1. Chicomoztoc quinexaqui, çani aueponi, çani, çani, teyomi.
2. Tziuactitlan quinexaqui, çani a aueponi, çani, çani, teyomi.
3. Oya nitemoc, oya nitemoc, aya ica nitemoc notziuaquimiuh, aya ica nitemoc notziuaquimiuh.
4. Oya nitemoc, oya nitemoc, ayayca nitemoc nomatlauacal.
5. Ni quimacui, ni quimacui, yuaya niquimacui, niquimacui, yuanya ayo macuiui.
6. Tlachtli icpacaya, uel incuicaya, quetzalcuxcuxaya, quinanquilia çinteutla, aay.
Var. i. Quinehoaqui. 2. Quineuaqui. 6. Ipac.
1. Q. n., chicomoztoc oniualleuac çani aueponi, ichichimecatlatol, çani aueponi, çani, çani teyomi.
2. Q. n., tziuactli in itlan oniualleuac çani aueponi, çani, çani teyomi.
3. Oya nitemoc, q. n., onitemoc onitlacatl ipan ynotziuacmiuh; onitemoc ipan ynotziuacmiuh ça niman ipan nitlacat ynotlauitol ynomiuh.
4. Q. n., onitemoc onitlacat inipan nomatlauacal ça niman ipan nitlacat.
5. Y yacatlatol. Yc a a inya in chichimeca in chichimecatlatol.
6. Q. n., yn tlataçica tictecazque totlach uncan ticuicazque noyehuatl in quetzalcocox.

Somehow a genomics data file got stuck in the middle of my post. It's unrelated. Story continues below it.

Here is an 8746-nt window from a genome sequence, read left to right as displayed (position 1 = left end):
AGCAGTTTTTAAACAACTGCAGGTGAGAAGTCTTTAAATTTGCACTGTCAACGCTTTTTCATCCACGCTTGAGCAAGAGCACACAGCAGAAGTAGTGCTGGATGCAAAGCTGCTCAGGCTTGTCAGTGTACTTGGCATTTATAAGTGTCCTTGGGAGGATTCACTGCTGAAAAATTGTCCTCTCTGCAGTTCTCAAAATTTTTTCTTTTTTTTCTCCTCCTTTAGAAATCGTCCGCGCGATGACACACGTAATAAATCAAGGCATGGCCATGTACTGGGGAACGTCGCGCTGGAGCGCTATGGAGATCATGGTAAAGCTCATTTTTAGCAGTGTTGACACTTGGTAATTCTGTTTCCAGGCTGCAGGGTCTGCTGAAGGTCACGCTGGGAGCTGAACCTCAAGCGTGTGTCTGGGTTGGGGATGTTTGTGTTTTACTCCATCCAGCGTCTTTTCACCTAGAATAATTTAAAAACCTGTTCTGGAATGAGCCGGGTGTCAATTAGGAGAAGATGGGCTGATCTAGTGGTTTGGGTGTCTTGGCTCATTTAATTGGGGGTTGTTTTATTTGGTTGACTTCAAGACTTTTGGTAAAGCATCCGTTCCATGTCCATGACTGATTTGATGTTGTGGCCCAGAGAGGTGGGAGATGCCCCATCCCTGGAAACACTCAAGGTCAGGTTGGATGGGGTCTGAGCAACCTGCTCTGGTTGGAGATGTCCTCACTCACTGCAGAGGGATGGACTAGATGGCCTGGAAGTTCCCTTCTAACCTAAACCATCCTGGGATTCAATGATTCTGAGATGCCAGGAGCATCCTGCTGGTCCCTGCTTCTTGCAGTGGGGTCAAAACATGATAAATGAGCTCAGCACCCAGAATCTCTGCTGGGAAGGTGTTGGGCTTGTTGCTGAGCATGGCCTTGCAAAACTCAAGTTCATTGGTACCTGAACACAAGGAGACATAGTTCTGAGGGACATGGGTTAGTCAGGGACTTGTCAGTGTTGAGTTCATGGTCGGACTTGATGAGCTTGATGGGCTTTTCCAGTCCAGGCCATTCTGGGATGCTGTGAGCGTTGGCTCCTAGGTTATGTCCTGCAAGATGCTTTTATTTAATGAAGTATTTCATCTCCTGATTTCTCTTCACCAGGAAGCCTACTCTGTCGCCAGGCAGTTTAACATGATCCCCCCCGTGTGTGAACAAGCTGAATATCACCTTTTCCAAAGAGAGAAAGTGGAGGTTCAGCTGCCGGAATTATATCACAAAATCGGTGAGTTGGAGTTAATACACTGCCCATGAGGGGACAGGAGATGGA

1. I come forth from Chicomoztoc, only to you, my friends, to you, honored ones.
2. I come forth from Tziuactitlan, only to you my friends, only to you honored ones.
3. I sought, I sought, in all directions I sought with my pack; in all directions I sought with my pack.
4. I sought, I sought, in all directions I sought with my traveling net.
5. I took them in hand, I took them in hand; yes, I took them in hand; yes, I took them in hand.
6. In the ball ground I sang well and strong, like to the quetzal bird; I answered back to the god.
"The Chichimecs," says Sahagun (Hist., Lib. VI., cap. 7), "worshipped only one god, called Mixcoatl." The Anales de Cuauhtitlan speaks of Mixcoatl as one of the leaders of the ancient Nahuas from their primitive home Chicomoztoc, the land of the Seven Caves. This is what is referred to in the above hymn. In later times Mixcoatl became god of hunting and of the tornado, and his worship extended to the Otomis.
Tzihuactitlan, "the land of the tzihuac bushes," I have not found mentioned by any of the Spanish authorities, but it is named in connection with Chicomoztoc in an ancient war-song given in my Ancient Nahuatl Poetry, pp. 88 and 140.
The hymn appears to be in memory of the leadership of Mixcoatl in conducting the ancestors of the Nahua on their long wanderings after leaving their pristine seats. It should be read in connection with the earlier pages of the Annals of Cuauhtitlan.
The reduplicated form of the name, Mimixcoatl, is not found elsewhere, and appears to be a poetic license.